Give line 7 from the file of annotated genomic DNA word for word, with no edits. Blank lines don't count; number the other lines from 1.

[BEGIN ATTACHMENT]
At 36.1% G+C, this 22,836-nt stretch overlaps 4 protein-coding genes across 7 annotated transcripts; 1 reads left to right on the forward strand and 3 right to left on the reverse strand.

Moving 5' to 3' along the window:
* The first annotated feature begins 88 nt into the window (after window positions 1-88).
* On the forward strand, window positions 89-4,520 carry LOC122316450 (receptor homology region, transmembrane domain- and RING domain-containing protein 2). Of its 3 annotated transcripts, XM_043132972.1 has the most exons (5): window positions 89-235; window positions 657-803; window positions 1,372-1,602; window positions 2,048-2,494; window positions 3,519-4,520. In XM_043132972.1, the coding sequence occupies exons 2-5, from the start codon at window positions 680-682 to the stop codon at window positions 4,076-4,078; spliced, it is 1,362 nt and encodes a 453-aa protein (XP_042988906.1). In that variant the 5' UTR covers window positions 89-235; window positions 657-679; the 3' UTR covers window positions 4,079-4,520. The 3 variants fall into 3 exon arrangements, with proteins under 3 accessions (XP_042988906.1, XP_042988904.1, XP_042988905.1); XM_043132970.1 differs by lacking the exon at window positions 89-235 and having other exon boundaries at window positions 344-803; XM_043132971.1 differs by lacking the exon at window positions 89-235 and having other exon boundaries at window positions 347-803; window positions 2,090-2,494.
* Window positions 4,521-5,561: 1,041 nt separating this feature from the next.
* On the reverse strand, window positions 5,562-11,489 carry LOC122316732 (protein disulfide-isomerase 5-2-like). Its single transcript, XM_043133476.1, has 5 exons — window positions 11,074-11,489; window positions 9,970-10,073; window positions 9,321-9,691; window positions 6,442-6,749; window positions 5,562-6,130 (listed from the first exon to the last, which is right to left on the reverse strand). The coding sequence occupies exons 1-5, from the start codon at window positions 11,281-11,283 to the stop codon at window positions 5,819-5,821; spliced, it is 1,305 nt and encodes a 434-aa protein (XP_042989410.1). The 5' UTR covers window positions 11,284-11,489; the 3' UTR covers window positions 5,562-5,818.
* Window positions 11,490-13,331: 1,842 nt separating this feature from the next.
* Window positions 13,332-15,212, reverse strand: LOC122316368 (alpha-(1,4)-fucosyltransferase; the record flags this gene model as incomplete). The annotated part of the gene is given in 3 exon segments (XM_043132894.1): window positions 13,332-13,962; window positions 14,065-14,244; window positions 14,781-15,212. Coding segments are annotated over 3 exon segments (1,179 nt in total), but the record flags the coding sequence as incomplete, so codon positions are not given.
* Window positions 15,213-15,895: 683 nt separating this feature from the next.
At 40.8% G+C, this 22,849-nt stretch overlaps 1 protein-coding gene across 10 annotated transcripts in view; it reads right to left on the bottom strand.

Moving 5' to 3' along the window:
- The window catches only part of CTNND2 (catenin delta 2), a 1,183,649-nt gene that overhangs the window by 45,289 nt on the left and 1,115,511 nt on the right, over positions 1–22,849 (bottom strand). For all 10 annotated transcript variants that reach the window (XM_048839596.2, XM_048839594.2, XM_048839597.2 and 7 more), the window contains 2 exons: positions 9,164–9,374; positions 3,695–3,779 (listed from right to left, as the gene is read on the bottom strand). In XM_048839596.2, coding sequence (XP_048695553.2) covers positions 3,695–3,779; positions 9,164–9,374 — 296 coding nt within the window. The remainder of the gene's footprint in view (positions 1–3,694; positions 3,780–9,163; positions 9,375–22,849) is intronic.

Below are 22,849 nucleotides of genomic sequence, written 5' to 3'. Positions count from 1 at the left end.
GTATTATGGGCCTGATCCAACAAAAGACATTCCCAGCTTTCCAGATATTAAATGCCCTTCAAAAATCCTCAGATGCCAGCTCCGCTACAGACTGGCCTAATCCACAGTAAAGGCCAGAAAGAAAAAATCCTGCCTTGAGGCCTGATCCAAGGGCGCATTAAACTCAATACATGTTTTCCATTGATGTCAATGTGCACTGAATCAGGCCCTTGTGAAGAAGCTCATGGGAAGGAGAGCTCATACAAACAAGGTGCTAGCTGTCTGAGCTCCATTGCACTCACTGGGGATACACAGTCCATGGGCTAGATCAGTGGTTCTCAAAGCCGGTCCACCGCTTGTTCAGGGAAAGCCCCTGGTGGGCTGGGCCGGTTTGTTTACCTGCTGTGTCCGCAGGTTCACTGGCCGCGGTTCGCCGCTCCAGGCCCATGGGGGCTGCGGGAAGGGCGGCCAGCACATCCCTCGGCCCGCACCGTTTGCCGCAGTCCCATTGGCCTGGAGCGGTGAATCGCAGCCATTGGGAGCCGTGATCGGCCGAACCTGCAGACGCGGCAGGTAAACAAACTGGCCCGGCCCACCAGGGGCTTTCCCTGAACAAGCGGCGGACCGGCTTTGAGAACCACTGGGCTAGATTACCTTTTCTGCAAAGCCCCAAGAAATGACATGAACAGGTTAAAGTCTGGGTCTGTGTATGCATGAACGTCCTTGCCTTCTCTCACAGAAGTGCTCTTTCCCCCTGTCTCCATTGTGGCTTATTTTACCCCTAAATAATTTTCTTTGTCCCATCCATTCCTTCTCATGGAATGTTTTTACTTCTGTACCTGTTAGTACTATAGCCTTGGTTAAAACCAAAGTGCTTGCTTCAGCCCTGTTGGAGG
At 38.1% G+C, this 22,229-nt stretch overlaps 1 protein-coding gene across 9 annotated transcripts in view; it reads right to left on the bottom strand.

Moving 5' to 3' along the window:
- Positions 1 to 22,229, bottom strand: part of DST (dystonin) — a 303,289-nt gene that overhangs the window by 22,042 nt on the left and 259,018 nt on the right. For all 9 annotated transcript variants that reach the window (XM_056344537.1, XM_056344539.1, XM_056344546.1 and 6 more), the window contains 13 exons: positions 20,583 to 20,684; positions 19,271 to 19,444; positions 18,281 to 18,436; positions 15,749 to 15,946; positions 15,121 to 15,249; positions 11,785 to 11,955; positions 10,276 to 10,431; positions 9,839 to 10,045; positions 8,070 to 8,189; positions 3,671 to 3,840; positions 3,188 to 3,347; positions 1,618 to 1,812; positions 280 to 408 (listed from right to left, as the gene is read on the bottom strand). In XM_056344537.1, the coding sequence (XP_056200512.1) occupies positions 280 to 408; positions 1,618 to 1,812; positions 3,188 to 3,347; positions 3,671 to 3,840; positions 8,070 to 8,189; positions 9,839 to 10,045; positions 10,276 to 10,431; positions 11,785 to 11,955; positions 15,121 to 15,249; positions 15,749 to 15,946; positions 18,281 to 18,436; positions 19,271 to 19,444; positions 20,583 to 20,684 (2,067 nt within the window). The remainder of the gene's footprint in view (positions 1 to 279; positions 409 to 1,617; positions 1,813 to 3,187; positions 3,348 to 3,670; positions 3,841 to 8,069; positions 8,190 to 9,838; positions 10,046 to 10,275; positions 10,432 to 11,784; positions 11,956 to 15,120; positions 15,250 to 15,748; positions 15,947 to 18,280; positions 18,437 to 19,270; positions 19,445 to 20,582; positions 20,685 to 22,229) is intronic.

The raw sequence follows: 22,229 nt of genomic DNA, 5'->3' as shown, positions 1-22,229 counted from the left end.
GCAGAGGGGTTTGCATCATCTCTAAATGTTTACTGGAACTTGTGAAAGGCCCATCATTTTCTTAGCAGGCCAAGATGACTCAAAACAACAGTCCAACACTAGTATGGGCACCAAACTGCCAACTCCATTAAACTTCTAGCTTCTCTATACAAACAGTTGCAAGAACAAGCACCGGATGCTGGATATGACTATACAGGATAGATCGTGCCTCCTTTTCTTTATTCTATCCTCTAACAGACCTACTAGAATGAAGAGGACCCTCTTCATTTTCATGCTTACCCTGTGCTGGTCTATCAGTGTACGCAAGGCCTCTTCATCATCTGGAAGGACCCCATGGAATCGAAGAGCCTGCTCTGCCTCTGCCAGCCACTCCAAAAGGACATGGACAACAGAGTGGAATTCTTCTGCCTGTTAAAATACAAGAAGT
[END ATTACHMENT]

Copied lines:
* Window positions 11,490-13,331: 1,842 nt separating this feature from the next.